We will be releasing albums by two bands in the coming year: Mental Desaster (Norway), which is a brutal but fun death metal band featuring Bernt Sorensen (my band-mate of In The Woods) and also Desolate Fields (Netherlands) who are a progressive dark metal band (the guitarist was playing live bass for In The Woods). I’m basically interested in helping friends get their music heard – there is no commercial ambition for what I do with Death To Music. If people like the release, then that’s a bonus.
How is the shift away from buying music (CDs/MP3s) to renting it (Spotify, Apple Music) affecting labels and artists?
Nobody buys CDs anymore. But I can’t complain, because I haven’t bought one since 2003. Streaming services are pretty much the only way to go. You can do vinyl these days too, but it’s an impractical and very expensive format, and I’m not really up for getting involved in that.
Do metal fans tend to buy more physical product than fans of other genres?
I’m not sure. Vinyl has been very trendy for the last 10 years, but I think that is a general trend – a reaction against the digitization of music. Vinyl is massive with dance music fans, jazz fans, reggae fans, indie fans. Personally, I listen to music on my phone. The only time I buy products is when I occasionally buy a band t-shirt or something.
Were you satisfied with the response to last year’s In The Woods… album Cease The Day?
Oh yes, very much so. Cease the Day was written at the same time as DISClose, but I had to wait for the In The Woods album to be released first, so DISClose was actually sitting around waiting to be released for six months. A bit frustrating in a way, but the priority had to be given to In The Woods because there is money and commercial considerations involved (though not a great deal).
Will there be another Jaldaboath album?
Honestly, I don’t know. I have a full album of songs, but I pretty much lost interest in it. It was always supposed to be a parody of these bands who think they are being funny, and it unfortunately started to become one of those bands. I think it will take some time before I have an interest in that project again, because I have so much else that I want to do. And, honestly, I’d rather not be primarily known for doing that stuff.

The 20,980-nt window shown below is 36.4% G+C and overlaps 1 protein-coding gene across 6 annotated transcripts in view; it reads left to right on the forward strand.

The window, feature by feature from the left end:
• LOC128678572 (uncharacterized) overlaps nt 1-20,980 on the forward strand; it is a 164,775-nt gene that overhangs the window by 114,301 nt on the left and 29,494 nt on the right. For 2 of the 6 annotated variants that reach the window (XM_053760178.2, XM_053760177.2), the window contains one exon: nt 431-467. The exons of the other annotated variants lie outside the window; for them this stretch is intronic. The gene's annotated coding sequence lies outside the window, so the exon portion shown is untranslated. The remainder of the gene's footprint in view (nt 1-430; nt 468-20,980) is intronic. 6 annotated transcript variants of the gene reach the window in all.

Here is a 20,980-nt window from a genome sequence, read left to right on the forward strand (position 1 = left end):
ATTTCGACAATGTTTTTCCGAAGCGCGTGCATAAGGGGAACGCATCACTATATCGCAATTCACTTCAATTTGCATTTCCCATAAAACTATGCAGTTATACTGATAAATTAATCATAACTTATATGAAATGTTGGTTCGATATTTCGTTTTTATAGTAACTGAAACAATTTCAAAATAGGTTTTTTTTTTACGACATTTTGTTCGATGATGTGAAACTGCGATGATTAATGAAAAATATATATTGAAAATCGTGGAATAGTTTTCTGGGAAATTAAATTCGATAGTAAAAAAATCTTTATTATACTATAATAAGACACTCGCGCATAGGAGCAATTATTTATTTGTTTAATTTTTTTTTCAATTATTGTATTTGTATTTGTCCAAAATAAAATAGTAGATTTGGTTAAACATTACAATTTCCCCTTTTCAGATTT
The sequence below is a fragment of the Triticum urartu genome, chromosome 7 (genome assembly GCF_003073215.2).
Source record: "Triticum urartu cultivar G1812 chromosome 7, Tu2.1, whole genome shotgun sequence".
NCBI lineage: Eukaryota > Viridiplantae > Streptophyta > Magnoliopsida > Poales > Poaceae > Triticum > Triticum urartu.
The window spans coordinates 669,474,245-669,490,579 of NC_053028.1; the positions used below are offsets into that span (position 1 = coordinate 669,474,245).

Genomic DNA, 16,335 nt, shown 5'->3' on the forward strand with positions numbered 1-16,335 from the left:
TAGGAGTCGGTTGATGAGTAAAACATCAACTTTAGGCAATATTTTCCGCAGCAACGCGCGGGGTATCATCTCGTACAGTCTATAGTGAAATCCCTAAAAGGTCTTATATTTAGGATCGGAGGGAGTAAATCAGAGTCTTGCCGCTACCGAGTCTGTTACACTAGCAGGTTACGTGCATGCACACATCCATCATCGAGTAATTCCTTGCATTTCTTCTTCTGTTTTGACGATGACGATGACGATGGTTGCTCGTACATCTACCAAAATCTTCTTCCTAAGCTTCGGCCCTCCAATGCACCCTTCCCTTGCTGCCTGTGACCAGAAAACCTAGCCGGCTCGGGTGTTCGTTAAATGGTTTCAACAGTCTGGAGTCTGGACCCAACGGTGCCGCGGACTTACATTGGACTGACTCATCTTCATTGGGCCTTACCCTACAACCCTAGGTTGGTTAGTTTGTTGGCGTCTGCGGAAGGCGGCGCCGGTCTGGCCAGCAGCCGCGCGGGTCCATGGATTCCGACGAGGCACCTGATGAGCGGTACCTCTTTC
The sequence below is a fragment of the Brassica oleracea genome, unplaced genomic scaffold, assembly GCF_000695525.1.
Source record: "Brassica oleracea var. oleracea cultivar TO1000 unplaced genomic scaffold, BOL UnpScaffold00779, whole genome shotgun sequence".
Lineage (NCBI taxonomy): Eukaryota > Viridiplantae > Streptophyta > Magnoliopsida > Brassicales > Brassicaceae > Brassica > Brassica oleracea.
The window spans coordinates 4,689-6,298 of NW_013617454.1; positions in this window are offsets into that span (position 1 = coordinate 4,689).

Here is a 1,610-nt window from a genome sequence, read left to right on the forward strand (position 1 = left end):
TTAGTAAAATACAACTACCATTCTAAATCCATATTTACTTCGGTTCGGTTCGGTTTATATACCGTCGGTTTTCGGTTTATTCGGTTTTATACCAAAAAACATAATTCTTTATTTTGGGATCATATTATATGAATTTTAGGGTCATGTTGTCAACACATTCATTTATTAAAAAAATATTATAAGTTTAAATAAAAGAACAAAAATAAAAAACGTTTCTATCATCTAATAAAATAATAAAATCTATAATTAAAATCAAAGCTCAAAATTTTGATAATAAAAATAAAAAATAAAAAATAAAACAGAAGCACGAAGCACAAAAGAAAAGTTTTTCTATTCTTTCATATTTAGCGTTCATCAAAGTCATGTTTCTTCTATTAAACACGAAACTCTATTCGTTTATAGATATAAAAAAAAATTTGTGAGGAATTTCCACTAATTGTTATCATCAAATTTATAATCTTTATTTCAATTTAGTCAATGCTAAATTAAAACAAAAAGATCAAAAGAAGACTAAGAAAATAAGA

Are you currently involved in any other bands/projects?
Many. (laughs) I have my cult black metal band Old Forest with Anders (from In The Woods). There is a new album completed and awaiting release right now. There is a really low-fi raw fantasy-gaming themed black metal band called Orcrypt which we are recording new songs for. There is The Bombs of Enduring Freedom which is a mix of electronic music, drum & bass and metal (which I will be working on new material for soon). There is an occasional electronic music project called Con.Dev.Ex (I just recently did an old skool breakbeat hardcore track – a’la early Prodigy). There will be live shows for In The Woods during 2019 and probably the start of writing a new album. There is also some other stuff I want to do (some acoustic music, some ambient experimental music, some film score projects). There basically is not enough time in the day to get it all done. One thing is for sure, I’m not content working full-time in an office…
What are some of your non-musical hobbies and interests?
In terms of hobbies, I like doing a bit of graphic art, sometimes paintings. I have a keen interest in cutting edge science, philosophy and generally anything strange. I gave up reading books, as it’s so less time consuming to listen to and watch stuff on YouTube. Other than that I am really into high quality films and sci-fi. Oh, and drinking beer and spending time with good people.
With your bands being of such varied genres, what styles of music do you listen to most for pleasure?
I go through intense periods of finding a new band/artist and totally absorbing myself in their work. Over the last few years that has been Katatonia and Boards of Canada. I think my all-time favorites though are The Doors, Iron Maiden, Black Sabbath, Hawkwind, ’70s rock, ’80s metal, and a large dose of early ’90s extreme metal.
Anything else you’d like to mention or promote?
If I haven’t bored you enough already, make sure to check out DISCLose on YouTube and then come and introduce yourself on Facebook (it’s that place where everyone over the age of 30 lives).
(interview published February 28, 2019)
Watch Ewigkeit – “Guardians Of The High Frontier”